The Light in the Darkness by Jo St Leon

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The Light in the Darkness is a must-have companion for anyone living with a serious illness, or caring for a loved one with such an illness.

With this collection of reflections and personal essays, Jo St Leon shares her experiences, her darkest moments and her greatest joys. She tells of the journey from fear and denial to acceptance and a determination to live her best life. She shares her deepest thoughts and feelings, always with her characteristic blend of wry humour and wisdom.

The Light in the Darkness is the book Jo wishes she could have found when she first received her cancer diagnosis.

Enjoy an Excerpt

I was diagnosed with Sézary syndrome (a rare blood cancer) in 2016. It is notoriously difficult to diagnose, and at that point I estimated that I had had it for about 11 years. At least, that was when the itch began.

I was living in London and had a touring job: as principal viola with English National Ballet I spent four or five months each year on the road. I imagined little piles of skin and blood on bedlinen all over the country as I manically scratched night after night with no idea what ailed me. Once, the itch gave me two days respite, and I spent hours wondering what could have changed and how I could repeat that blissful itchless experience. I experimented with everything, but, of course, nothing worked. You cannot cure cancer by changing your washing powder.

I left London late in 2006 and returned to Australia to live in Hobart. Eventually, I took my itch to the doctor. She told me to take antihistamines. When I went back to tell her they didn’t work, she advised me to take more. I finally begged her for a referral to a dermatologist. Reluctantly, she agreed. I think her private opinion was that I was making a fuss about nothing, but she couldn’t say so. The dermatologist was not much more helpful, so I just carried on scratching.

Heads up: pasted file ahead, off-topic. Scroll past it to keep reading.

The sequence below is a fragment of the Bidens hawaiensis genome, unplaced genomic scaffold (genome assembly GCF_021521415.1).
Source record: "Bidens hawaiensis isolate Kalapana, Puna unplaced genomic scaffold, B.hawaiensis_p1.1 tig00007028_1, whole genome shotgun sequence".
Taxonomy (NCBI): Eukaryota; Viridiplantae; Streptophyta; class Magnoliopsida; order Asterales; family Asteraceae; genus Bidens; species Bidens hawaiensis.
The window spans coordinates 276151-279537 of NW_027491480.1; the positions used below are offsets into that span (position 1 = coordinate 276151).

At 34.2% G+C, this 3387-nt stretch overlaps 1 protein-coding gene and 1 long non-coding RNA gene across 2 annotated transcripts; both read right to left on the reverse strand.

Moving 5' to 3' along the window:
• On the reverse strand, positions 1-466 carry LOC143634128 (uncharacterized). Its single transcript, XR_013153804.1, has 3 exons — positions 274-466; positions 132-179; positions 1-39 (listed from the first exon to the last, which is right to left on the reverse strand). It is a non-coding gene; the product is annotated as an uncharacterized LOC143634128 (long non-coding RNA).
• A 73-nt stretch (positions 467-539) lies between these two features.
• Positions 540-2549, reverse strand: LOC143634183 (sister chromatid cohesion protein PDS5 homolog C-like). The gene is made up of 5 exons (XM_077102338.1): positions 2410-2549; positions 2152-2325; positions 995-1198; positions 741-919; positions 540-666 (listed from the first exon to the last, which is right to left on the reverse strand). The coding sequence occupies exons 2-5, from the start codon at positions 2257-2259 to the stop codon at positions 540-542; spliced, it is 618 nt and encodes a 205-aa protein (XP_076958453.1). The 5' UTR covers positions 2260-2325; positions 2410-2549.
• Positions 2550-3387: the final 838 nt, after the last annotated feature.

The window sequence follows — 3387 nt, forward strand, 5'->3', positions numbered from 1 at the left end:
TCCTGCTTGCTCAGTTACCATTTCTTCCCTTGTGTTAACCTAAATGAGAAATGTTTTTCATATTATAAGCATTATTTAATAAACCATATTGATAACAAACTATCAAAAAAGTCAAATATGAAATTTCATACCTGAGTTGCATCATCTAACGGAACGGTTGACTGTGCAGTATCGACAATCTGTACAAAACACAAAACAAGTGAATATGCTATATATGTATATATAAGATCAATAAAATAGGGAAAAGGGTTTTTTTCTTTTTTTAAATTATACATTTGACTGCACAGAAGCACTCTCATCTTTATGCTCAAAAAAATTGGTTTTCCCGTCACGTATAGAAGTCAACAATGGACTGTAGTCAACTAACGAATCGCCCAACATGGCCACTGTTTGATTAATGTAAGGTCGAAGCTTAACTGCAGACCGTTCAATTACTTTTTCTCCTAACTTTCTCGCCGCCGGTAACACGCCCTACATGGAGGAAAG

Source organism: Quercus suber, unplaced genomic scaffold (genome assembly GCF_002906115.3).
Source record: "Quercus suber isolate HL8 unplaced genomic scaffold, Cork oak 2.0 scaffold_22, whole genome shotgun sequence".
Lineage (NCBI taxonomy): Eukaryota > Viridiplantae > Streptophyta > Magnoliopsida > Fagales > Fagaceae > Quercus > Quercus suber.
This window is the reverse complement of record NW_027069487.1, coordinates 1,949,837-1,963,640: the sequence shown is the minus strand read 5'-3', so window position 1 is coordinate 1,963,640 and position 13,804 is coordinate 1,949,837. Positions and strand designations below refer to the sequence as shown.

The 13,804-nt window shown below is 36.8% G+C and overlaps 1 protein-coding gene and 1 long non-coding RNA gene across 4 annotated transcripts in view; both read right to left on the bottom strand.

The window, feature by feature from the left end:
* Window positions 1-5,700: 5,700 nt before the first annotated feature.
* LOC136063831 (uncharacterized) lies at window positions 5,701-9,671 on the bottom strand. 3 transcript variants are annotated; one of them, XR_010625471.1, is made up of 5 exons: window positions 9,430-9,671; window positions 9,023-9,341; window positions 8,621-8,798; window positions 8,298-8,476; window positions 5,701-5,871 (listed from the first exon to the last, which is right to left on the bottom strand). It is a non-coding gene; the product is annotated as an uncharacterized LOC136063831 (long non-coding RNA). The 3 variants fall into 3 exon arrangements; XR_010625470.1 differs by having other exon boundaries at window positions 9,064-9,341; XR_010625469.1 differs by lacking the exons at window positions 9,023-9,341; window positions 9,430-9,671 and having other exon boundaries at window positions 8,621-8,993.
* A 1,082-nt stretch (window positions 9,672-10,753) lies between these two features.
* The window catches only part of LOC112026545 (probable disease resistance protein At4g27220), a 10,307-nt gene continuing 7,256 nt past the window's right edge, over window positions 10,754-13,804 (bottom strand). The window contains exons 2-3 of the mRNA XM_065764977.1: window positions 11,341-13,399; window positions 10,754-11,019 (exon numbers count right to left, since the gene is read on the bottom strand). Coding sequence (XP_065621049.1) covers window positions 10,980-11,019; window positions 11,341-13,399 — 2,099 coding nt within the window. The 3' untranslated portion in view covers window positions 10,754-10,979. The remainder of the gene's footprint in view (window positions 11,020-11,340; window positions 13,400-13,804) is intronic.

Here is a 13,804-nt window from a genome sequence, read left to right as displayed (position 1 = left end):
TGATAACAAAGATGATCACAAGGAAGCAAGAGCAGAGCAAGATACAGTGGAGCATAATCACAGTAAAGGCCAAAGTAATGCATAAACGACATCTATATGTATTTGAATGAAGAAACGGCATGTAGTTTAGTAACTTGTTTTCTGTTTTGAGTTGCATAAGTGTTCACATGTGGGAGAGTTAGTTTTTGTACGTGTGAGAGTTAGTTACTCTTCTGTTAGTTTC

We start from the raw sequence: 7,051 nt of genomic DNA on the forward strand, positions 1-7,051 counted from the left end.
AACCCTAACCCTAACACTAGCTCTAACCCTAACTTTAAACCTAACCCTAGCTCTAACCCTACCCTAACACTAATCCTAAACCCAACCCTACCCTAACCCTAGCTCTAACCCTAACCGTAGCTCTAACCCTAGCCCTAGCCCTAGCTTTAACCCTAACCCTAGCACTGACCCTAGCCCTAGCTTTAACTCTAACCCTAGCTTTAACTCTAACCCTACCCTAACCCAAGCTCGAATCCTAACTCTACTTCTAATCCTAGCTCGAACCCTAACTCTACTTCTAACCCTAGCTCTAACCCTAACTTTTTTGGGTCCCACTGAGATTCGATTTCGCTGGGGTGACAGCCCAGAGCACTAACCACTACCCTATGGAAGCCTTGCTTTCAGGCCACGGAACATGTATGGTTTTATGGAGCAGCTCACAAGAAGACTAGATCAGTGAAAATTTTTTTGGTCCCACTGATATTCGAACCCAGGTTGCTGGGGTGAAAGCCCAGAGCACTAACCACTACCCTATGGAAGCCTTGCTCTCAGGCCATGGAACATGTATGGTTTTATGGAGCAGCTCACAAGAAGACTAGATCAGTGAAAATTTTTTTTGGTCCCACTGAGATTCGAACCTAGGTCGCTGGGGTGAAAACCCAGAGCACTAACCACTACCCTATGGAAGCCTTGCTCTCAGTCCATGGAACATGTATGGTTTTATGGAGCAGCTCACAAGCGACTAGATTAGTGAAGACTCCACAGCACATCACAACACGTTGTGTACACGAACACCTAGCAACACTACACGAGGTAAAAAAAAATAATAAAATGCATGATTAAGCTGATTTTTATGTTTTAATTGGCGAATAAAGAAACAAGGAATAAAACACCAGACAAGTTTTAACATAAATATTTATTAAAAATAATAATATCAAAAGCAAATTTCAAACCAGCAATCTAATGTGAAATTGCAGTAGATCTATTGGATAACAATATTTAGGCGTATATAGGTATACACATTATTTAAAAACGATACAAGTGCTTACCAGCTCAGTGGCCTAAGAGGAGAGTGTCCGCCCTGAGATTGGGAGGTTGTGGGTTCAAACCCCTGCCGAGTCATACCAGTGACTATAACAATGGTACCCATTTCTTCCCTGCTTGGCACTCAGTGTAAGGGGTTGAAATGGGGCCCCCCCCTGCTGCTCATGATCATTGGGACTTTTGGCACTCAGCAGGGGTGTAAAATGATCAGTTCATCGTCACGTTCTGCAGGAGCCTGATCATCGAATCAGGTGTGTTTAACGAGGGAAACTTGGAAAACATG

Eventually, my feet and ankles became twice their rightful size and were covered in unsightly sores. Unable to wear shoes and desperate for answers, I changed my GP. He ordered blood tests for everything, and eventually Sézary was diagnosed. I didn’t much like the diagnosis, but it was good to know what it was.

It was also good to finally be taken seriously and not treated as an irritating hypochondriac who was taking valuable treatment time away from people who were actually sick. I now had a whole team of doctors who treated my comfort as a priority. They even respected me for managing to carry on working with the Tasmanian Symphony Orchestra (TSO) despite a constant itch that seemed to go right through to the bone. Respect—imagine!

About the Author:Jo St Leon is a musician and writer living in Hobart, Tasmania. Receiving a cancer diagnosis in 2016 prompted her to transition from being a full-time musician who loved to write to being a full-time writer who loves to sometimes play the viola. She shares her house with two very pampered felines. She loves reading, cooking, swimming and yoga.

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